The cover art type of an image indicates what part(s) of the release it includes. In most cases cover art belongs to one type, but it can also belong to multiple types (e.g. 'back' and 'spine' in the case of the back image of a CD that also has the sides/spine of the CD package).
List of possible types
The album cover, this is the front of the packaging of an audio recording (or in the case of a digital release the image associated with it in a digital media store). The front of a CD release is often the front part of the booklet.
The back of the package of an audio recording, this will often contain the track listing, barcode and copyright information. The back image is usually not the same as the back of the booklet.
Example of a back image from a CD (with spine, see below):
Example of the back of the booklet (on the left):
A small book or group of pages inserted into the compact disc or DVD jewel case or the equivalent packaging for vinyl records and cassettes. Digital releases sometimes include a booklet in a digital file (usually PDF). Booklets often contain liner notes, song lyrics and/or photographs of the artist or band.
The medium contains the audio recording. For a compact disc release it is the compact disc itself, for a vinyl release it is the vinyl disc itself, etc.
The image behind or on the tray containing the medium. For jewel cases, this is usually printed on the other side of the piece of paper with the back (and spine) image. An example tray image:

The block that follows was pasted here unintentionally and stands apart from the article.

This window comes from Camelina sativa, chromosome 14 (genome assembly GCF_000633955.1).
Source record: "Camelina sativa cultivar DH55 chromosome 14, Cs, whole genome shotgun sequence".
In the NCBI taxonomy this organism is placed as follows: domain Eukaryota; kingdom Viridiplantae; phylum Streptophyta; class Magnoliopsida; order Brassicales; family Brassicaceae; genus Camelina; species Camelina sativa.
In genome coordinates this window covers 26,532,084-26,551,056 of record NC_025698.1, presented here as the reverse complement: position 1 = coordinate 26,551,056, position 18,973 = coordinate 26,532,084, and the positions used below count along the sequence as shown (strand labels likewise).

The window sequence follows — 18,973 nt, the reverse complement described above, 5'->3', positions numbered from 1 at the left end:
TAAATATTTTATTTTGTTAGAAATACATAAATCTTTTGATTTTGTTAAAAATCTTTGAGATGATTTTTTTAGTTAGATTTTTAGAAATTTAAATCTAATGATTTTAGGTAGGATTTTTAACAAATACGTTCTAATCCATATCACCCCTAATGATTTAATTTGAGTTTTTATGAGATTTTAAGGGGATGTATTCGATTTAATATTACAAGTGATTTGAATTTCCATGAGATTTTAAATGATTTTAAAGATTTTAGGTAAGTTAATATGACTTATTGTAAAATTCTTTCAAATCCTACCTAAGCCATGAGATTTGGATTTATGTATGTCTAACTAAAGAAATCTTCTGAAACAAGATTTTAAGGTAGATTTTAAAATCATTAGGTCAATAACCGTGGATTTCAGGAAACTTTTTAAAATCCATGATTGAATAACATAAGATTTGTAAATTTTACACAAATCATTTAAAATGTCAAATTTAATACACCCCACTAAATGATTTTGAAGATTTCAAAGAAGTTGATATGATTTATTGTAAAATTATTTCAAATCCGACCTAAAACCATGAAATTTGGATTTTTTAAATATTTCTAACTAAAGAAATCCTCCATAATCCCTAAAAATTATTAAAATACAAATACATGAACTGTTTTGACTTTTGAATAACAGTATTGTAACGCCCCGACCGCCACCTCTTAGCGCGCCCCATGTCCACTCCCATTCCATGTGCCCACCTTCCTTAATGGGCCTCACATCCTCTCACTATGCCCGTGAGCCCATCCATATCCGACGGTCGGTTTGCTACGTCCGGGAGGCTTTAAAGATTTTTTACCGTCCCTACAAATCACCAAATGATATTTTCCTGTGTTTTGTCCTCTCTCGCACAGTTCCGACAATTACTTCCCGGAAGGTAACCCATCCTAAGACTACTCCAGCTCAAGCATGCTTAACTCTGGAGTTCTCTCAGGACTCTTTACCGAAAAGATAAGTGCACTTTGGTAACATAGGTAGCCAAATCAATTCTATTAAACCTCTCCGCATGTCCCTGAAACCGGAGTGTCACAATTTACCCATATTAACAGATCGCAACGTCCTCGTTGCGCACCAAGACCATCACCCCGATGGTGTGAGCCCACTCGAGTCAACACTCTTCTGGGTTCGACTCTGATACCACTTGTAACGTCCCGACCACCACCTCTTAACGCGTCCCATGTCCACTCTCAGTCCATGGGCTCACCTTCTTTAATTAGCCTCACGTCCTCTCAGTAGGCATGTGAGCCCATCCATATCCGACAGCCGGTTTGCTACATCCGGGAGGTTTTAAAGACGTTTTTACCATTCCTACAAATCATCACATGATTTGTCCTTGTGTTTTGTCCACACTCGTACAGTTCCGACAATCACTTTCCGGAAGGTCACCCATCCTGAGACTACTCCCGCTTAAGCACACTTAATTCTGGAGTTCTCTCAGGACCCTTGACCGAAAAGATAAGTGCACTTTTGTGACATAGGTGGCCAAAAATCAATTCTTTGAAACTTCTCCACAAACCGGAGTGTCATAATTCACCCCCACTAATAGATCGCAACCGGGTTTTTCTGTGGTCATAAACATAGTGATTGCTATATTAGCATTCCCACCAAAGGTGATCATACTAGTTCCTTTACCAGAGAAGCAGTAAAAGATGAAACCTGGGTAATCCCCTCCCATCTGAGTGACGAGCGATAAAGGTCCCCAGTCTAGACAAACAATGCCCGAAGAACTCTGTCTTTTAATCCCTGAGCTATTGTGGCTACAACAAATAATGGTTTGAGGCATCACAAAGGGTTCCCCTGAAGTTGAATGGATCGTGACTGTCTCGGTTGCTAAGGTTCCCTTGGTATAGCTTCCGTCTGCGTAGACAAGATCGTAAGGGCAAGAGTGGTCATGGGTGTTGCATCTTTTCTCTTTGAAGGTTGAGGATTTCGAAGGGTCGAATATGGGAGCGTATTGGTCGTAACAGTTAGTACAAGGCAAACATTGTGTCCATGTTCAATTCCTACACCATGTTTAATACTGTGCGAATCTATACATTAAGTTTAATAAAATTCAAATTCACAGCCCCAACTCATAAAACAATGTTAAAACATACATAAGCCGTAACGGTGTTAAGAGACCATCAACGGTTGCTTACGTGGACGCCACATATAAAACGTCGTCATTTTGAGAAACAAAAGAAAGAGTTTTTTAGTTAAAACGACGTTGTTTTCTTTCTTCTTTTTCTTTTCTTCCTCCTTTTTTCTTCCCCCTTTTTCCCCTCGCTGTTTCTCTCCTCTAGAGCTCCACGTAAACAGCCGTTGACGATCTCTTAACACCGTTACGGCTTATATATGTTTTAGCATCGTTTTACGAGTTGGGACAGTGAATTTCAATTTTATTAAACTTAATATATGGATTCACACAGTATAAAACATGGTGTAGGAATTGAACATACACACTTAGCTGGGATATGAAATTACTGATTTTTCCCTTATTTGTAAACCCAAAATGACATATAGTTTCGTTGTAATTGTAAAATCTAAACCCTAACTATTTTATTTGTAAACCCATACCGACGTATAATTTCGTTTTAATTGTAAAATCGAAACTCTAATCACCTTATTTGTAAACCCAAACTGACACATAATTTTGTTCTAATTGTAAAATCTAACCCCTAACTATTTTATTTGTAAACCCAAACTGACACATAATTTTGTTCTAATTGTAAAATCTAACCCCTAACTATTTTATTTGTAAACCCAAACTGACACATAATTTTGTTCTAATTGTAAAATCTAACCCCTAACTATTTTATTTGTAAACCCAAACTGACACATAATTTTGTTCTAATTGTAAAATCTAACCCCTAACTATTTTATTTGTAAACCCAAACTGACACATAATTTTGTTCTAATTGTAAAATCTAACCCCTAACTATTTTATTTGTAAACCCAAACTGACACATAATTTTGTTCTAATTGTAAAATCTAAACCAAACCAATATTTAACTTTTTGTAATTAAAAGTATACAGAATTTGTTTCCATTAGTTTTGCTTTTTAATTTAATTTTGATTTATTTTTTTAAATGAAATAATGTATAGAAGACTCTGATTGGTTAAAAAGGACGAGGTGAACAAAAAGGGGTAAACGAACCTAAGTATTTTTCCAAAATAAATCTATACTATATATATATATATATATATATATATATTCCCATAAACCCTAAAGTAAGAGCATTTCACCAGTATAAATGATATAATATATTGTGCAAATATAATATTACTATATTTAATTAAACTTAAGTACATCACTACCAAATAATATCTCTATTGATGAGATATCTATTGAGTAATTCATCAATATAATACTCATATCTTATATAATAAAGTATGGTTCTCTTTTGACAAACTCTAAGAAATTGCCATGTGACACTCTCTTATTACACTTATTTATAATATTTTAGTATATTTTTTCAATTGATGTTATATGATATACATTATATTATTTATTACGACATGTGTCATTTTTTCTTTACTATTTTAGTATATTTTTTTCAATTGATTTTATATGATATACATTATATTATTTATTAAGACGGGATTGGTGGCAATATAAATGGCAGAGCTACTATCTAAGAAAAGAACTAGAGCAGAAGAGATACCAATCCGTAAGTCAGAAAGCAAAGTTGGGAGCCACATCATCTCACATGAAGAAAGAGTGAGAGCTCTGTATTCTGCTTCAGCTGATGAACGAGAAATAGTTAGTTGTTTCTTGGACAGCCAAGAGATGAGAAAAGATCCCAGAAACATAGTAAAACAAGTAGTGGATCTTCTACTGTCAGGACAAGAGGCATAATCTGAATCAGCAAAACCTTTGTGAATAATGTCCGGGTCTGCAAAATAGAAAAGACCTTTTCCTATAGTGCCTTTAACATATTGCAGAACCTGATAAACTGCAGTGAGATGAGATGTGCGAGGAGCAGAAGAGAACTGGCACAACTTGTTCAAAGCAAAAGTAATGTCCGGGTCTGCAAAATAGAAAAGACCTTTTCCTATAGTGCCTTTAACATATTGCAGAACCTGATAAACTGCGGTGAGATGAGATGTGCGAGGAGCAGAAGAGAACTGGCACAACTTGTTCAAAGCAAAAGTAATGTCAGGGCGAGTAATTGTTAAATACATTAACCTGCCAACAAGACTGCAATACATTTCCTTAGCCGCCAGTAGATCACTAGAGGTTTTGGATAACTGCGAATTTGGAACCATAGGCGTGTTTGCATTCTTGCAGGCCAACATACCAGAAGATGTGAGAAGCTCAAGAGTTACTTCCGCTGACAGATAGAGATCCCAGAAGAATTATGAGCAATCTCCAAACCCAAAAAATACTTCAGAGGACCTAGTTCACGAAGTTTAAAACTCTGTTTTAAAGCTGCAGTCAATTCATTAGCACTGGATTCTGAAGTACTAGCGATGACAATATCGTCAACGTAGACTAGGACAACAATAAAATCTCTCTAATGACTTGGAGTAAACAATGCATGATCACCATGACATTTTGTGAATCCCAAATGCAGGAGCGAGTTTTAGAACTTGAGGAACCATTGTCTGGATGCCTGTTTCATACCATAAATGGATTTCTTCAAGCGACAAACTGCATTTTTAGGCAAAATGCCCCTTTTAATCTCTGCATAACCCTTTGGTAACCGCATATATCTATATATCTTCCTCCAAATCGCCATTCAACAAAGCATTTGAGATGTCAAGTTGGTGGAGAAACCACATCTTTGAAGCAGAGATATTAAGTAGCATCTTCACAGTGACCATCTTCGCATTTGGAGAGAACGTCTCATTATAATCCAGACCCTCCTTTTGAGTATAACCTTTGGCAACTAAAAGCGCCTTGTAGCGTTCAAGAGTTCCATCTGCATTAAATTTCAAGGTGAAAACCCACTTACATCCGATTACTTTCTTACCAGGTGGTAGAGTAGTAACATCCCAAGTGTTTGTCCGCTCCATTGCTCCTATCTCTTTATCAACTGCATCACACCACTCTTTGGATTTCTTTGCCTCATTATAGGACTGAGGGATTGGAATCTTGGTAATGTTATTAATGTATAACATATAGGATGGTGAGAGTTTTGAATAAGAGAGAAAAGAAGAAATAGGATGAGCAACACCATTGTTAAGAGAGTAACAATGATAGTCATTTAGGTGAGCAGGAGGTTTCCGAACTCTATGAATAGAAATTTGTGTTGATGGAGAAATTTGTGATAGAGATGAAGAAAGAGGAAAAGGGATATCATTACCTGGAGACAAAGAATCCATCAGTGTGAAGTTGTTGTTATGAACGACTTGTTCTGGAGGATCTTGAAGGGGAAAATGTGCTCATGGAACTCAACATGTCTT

An obi is a strip of paper around the spine (or occasionally one of the other edges of the packaging). It is common to be included with releases sold for the Japanese market.
A spine is the edge of the package of an audio recording, it is often the only part visible when recordings are stacked or stored in a shelf. For compact discs the spine is usually part of the back cover scan, and should not be uploaded separately (see the Back section for an example of Back+Spine).
Digital releases sometimes have cover art associated with each individual track of a release (typically embedded in the .mp3 files), use this type for images associated with individual tracks.
A liner is a protective sleeve surrounding a medium (usually a vinyl record, but sometimes a CD), often printed with notes or images.
A sticker is an adhesive piece of paper, that is attached to the plastic film or enclosed inside the packaging.
A poster included with a release. May be the same size as the packaging or larger (in this case it would fold out). Such posters are often printed on the back of a fold-out booklet but are sometimes bundled separately.
The section on a CD, record or other media containing such data as matrix numbers. Usually found in the hub of a CD or the dead wax area of a vinyl record.
The top of a box or other similar packaging (for most common six sided packaging options, the one perpendicular to and above front, back and spines).
The bottom of a box or other similar packaging (for most common six sided packaging options, the one perpendicular to and below front, back and spines).
A watermark is a piece of text or an image which is not part of the cover art but is added by the person who scanned the cover art. Images without any watermarks are preferred where possible - this type is useful in cases where either the only available image is watermarked, or where a better quality watermarked image is uploaded alongside a poorer quality non-watermarked image.
Select this type when uploading images that are usable for reference, but need more work to be usable for tagging (for example, uncropped scans like the one below).
Anything which doesn't fit in the types defined above.